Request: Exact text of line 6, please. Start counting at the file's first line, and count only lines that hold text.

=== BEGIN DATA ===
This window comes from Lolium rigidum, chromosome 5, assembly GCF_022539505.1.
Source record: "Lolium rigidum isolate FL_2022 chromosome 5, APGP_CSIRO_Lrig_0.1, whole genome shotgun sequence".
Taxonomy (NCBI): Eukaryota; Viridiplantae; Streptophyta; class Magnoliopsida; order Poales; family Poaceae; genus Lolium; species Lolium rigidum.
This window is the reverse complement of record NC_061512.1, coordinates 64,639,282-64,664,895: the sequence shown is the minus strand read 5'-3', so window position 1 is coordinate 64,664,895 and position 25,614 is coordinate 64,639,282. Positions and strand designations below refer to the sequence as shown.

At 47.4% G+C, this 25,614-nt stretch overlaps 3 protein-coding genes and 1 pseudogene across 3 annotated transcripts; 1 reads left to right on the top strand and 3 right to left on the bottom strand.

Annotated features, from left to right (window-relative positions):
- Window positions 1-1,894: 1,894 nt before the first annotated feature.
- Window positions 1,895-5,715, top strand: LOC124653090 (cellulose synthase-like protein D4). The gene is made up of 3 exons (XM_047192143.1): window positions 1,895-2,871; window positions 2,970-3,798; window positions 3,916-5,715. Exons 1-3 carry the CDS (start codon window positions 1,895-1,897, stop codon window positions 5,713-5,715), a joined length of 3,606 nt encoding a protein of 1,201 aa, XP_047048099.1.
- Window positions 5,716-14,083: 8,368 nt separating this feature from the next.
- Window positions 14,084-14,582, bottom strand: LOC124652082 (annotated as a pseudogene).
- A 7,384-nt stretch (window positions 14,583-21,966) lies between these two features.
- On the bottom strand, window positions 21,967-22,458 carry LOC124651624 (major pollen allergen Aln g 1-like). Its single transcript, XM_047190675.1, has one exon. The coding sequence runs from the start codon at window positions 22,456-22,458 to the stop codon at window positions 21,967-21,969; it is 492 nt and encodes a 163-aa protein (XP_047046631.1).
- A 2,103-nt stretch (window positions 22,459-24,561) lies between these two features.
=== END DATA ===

Annotated features, from left to right (window-relative positions):